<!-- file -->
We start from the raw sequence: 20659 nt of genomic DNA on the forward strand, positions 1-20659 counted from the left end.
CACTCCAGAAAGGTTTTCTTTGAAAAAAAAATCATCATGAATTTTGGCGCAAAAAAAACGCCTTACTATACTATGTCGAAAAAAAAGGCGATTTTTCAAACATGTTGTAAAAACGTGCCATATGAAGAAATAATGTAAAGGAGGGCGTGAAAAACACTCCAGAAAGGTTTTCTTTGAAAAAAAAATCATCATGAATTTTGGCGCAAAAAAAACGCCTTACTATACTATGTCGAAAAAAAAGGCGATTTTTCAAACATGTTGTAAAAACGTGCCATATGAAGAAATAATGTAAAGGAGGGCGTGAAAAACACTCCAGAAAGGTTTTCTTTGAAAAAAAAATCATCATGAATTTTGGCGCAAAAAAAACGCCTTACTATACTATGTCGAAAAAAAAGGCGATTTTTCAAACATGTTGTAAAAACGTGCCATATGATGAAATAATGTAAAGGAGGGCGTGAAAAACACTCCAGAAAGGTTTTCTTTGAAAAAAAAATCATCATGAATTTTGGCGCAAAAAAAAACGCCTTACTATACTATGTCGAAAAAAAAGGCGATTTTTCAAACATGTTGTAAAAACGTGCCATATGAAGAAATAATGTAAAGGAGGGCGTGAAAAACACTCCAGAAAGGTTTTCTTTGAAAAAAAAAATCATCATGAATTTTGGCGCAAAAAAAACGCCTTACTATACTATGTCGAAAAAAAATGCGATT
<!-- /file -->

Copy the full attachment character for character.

We start from the raw sequence: 20659 nt of genomic DNA on the forward strand, positions 1-20659 counted from the left end.
CACTCCAGAAAGGTTTTCTTTGAAAAAAAAATCATCATGAATTTTGGCGCAAAAAAAACGCCTTACTATACTATGTCGAAAAAAAAGGCGATTTTTCAAACATGTTGTAAAAACGTGCCATATGAAGAAATAATGTAAAGGAGGGCGTGAAAAACACTCCAGAAAGGTTTTCTTTGAAAAAAAAATCATCATGAATTTTGGCGCAAAAAAAACGCCTTACTATACTATGTCGAAAAAAAAGGCGATTTTTCAAACATGTTGTAAAAACGTGCCATATGAAGAAATAATGTAAAGGAGGGCGTGAAAAACACTCCAGAAAGGTTTTCTTTGAAAAAAAAATCATCATGAATTTTGGCGCAAAAAAAACGCCTTACTATACTATGTCGAAAAAAAAGGCGATTTTTCAAACATGTTGTAAAAACGTGCCATATGATGAAATAATGTAAAGGAGGGCGTGAAAAACACTCCAGAAAGGTTTTCTTTGAAAAAAAAATCATCATGAATTTTGGCGCAAAAAAAAACGCCTTACTATACTATGTCGAAAAAAAAGGCGATTTTTCAAACATGTTGTAAAAACGTGCCATATGAAGAAATAATGTAAAGGAGGGCGTGAAAAACACTCCAGAAAGGTTTTCTTTGAAAAAAAAAATCATCATGAATTTTGGCGCAAAAAAAACGCCTTACTATACTATGTCGAAAAAAAATGCGATT